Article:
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The definition for graph isomorphism states that two graphs $G_1 = (V_1,E_1)$, $G_2 = (V_2,E_2)$ are isomorphic if there is an isomorphism $f:V_1\to V_2$ such as each $u$ and $v$ vertex from $V_1$ are adjacent in $G_1$ if and only if $f(u)$ and $f(v)$ are adjacent in $G_2$.

Does this mean that we can have isolated nodes in one graph? But wouldn't that mean that the isolated nodes aren't mapped to anything by the $f$ function => contradiction, because $f$ is bijective?

Does this mean that $\operatorname{card}(V_1) \ne \operatorname{card}(V_2)$?

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  • $\begingroup$ What is the definition of an "isomorphism $f:V_1\to V_2$"? $\endgroup$ – Casteels Dec 15 '13 at 12:59
  • $\begingroup$ It's a bijective morphism from V1 to V2. $\endgroup$ – Silent Control Dec 15 '13 at 13:01
  • $\begingroup$ And "bijective"? $\endgroup$ – Casteels Dec 15 '13 at 13:01
  • $\begingroup$ Injective and surjective. $\endgroup$ – Silent Control Dec 15 '13 at 13:02
  • $\begingroup$ So basically V1 and V2 have the same number of elements? I was tricked by the fact that the function maps edge to edge. $\endgroup$ – Silent Control Dec 15 '13 at 13:04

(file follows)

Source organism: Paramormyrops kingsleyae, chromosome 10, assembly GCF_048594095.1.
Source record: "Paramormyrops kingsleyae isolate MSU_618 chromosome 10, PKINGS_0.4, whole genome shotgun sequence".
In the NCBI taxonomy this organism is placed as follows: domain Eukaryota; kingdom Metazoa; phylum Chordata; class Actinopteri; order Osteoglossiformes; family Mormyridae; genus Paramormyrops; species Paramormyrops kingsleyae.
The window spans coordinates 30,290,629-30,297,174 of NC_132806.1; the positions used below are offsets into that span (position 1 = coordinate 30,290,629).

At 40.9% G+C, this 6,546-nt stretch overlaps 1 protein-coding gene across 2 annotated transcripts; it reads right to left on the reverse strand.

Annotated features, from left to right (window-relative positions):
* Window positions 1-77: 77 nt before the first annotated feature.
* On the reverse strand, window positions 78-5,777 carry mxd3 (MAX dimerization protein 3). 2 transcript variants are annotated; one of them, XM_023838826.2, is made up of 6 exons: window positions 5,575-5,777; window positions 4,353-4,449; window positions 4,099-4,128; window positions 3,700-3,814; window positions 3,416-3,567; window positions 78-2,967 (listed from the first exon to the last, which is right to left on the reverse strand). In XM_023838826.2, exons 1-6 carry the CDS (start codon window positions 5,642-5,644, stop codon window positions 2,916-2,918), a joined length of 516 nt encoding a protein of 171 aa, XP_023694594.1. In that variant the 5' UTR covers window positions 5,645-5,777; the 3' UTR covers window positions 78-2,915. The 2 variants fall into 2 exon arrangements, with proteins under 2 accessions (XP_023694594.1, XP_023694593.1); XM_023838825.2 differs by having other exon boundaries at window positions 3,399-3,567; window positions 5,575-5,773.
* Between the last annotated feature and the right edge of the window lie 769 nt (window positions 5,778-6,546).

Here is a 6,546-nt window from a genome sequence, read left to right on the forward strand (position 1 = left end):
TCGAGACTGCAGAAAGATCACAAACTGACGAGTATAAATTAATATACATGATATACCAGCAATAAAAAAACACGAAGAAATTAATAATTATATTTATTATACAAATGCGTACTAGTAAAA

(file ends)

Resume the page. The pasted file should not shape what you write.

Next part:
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The definition of graph isomorphism is that: two graphs $G_1$ and $G_2$ are isomorphic if there is a function $f: V(G_1) \rightarrow V(G_2)$ that is bijective and that preserves adjacency and nonadjacency. Thus, to say a bijection $f$ between vertex sets is an isomorphism is equivalent to saying $uv \in E(G_1)$ iff $f(u)f(v) \in E(G_2)$. The map $f$ on vertices induces a map on the 2-subsets of vertices by the rule $f: (u,v) \mapsto (f(u),f(v))$, and this induced map would map the edge set of $G_1$ to the edge-set of $G_2$, i.e. $f(E(G_1))=E(G_2)$. Of course, since $f$ is bijective, the two graphs would have the same number of vertices. Furthermore, a vertex having $k$ neighbors in $G_1$ is mapped to a vertex in $G_2$ that again has $k$ neighbors since edges incident (and vertices adjacent) to a vertex $v \in V(G_1)$ are mapped to edges incident (and vertices adjacent) to $f(v)$. Thus, isolated vertices are mapped to isolated vertices, and a vertex of degree $k$ is mapped to a vertex of degree $k$, and so on.

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